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This installation lit up the interior of a classic old gas station on State Street in Montpelier, Vermont.  It had been vacant for a while and was slated for demolition to make way for a new office building, but still had a lot of character.  Inside were many reminders of the people who had worked there over the decades, from phone numbers scribbled on the walls to the dusty “Made in the USA” sign that someone had taped up years ago.  On the floor was an old lamppost, still holding the now charmingly old-fashioned “full service” sign, as well as a big pile of rubble that had been dug up out front as part of the environmental remediation work that has to be done when gas stations are demolished.


I decided that the Made in the USA sign had to be highlighted with a spotlight, and saw a lot of potential in placing red and blue lights all over and around the pile of rubble.  The colors reflected in the rocks and dirt, as well as in a puddle of water at the base of the pile, created some ethereal combinations of light and color.  Green fluorescent bulbs illuminated the lamppost and a barrier of yellow lights illuminated a small room off the main garage space, and these colors combined with the red and blue to cast gorgeous, ever changing reflections on the silver foil wrapped insulation in the ceiling.


The sign that was posted with the installation, one of my periodic polemics against mixing art and politics, read:




I wasn’t going to title this installation, but after seeing the “Made in the USA” poster that’s pasted on the garage wall it got me thinking about what a fraught concept that is right now.  Since you really can’t escape politics these days, and since so much art has become political, I began to wonder what the political implications of this installation might be.  Is it a statement bemoaning the national decline in civility, as exemplified by the demise of the full-service gas station of old?  Is it a comment on the state of dread that many people feel in the wake of global warming and environmental disasters exacerbated by loosening environmental regulations?  By drawing attention to an abandoned, decaying commercial structure is it saying that America’s time has come and gone?  Or maybe it’s pointing out that America is finally ending the gradual decline that has been going on for the past few decades.  This building is being torn down in a couple of weeks to make way for a new office building and after all, isn’t it developers who are making America great again?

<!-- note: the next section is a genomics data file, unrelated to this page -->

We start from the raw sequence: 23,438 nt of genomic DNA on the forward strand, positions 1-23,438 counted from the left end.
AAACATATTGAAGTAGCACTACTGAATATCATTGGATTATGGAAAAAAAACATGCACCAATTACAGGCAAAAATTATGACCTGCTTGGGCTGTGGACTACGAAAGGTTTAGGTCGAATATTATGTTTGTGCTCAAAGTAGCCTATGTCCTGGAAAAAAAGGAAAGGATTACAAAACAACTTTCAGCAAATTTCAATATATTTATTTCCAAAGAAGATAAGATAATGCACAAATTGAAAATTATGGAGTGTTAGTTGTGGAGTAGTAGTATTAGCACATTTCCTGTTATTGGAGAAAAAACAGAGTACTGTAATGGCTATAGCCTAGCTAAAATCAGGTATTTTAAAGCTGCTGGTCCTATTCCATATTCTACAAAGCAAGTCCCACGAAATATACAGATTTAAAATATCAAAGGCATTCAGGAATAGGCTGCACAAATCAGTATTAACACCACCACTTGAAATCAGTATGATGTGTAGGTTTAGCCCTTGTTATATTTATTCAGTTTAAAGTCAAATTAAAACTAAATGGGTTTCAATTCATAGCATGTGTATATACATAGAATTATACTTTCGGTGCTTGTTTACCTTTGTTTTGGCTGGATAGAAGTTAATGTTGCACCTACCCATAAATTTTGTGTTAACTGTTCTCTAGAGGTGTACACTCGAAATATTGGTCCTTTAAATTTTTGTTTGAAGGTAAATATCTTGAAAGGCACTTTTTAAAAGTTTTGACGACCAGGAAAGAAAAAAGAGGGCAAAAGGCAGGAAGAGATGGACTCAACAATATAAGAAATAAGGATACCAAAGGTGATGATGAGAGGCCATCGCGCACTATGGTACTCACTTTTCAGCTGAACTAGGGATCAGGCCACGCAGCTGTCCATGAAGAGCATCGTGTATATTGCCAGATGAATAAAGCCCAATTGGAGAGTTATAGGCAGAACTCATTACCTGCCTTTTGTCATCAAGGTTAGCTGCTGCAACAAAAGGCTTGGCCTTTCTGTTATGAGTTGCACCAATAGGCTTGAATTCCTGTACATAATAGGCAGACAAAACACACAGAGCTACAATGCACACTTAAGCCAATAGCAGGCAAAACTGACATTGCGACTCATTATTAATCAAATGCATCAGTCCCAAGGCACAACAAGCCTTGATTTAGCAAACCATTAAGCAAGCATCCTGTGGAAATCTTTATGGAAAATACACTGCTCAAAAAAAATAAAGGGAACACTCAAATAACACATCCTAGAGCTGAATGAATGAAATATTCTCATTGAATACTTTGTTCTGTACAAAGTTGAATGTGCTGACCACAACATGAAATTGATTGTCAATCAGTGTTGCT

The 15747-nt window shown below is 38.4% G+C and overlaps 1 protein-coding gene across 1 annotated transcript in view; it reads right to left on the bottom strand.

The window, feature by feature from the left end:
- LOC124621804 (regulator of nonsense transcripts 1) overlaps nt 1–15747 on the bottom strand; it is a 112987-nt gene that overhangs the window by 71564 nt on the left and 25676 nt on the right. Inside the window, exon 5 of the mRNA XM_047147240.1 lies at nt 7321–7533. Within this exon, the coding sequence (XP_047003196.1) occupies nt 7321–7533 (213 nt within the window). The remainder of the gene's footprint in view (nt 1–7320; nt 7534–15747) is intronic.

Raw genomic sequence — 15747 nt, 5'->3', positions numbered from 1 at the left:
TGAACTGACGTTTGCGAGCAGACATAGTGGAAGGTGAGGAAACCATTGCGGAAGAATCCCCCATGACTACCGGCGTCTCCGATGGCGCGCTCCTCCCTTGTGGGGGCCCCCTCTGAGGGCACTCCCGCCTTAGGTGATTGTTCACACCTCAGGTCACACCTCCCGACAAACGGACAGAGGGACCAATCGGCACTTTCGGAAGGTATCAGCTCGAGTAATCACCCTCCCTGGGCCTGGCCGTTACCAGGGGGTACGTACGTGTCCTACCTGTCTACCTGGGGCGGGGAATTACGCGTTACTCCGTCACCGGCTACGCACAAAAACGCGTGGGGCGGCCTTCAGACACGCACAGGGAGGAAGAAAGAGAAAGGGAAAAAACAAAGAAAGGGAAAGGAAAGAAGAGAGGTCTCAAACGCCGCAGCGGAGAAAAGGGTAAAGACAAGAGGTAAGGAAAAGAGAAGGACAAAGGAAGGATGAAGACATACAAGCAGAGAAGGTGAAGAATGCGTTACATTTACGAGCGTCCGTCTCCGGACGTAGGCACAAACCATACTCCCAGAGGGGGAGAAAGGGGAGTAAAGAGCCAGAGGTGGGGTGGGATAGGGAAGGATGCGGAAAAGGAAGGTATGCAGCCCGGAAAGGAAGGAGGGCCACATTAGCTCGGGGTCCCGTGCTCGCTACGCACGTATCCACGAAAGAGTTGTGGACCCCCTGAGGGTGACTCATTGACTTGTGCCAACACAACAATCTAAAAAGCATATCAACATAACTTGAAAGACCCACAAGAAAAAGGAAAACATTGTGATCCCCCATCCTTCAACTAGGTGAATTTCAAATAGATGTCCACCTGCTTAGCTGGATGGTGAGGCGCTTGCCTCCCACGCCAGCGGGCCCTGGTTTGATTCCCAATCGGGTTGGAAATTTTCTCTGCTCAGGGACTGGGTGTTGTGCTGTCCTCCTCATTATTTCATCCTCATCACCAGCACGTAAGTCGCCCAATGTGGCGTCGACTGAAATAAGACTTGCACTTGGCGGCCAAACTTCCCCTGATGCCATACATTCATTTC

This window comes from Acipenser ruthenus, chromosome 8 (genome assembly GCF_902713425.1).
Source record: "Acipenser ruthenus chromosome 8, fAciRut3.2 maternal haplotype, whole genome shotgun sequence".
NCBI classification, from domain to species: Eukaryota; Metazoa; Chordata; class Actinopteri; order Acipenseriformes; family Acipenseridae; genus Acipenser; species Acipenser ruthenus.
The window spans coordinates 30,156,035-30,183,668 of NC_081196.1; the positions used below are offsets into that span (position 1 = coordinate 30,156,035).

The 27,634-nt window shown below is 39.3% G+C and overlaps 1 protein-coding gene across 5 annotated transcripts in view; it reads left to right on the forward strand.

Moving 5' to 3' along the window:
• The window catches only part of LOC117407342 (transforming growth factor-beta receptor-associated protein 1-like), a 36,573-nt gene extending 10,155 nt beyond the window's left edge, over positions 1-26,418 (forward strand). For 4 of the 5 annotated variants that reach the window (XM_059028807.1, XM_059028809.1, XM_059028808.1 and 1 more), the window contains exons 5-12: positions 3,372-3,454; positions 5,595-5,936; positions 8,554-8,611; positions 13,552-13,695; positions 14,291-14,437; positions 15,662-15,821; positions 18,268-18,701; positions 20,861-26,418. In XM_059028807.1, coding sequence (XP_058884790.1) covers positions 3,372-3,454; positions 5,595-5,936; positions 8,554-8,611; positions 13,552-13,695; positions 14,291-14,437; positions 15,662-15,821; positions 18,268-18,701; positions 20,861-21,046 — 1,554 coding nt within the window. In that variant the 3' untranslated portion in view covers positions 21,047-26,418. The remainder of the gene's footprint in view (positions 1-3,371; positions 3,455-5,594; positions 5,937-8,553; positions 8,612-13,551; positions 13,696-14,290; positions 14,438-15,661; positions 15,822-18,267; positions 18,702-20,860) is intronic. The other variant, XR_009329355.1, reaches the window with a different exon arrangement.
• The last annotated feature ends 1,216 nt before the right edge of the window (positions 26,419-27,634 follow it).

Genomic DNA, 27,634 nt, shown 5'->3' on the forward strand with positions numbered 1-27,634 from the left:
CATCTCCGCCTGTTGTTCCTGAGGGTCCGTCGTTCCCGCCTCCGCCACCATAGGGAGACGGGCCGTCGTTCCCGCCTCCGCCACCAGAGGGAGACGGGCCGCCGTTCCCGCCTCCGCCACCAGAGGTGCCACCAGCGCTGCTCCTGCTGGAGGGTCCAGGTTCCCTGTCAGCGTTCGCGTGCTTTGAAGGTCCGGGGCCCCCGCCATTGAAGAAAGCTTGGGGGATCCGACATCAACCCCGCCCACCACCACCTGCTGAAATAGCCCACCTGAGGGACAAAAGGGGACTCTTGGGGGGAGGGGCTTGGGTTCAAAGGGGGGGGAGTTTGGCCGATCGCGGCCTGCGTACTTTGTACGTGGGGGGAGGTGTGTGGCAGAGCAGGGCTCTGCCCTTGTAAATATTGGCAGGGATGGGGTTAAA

All this just reminds me of how much I dislike mixing art and politics.  The idea that art must have a political point of view, and if that point of view doesn’t happen to agree with mine than that art is “degenerate” and has to be ridiculed, shunned or even censored.  This installation, as far as I’m concerned, is art for art’s sake.  I want people to have their own experience of it.  Of course I also want people to delight in the things that are so engaging to me:  the reflections of light in the puddle of water, the crazy way that the colors blend on the ceiling, the small traces that remind us of the people who worked in this garage for decades.  But everyone’s experience should be personal and truly their own, not dictated by anyone else’s agenda.  And hey, if you want to reflect on environmental degradation while you look at the pile of rubble, or on how wonderful our president is, go right ahead.  That’s the freedom that “Made in the USA” ought to represent.



Many thanks to Thom Lauzon for the generous use of his building, and for his enthusiastic support for this project.


Special thanks to Jan Ruta of Jan Ruta Electric, who has been an invaluable source of guidance and support over the many years that I’ve been doing these light installations.

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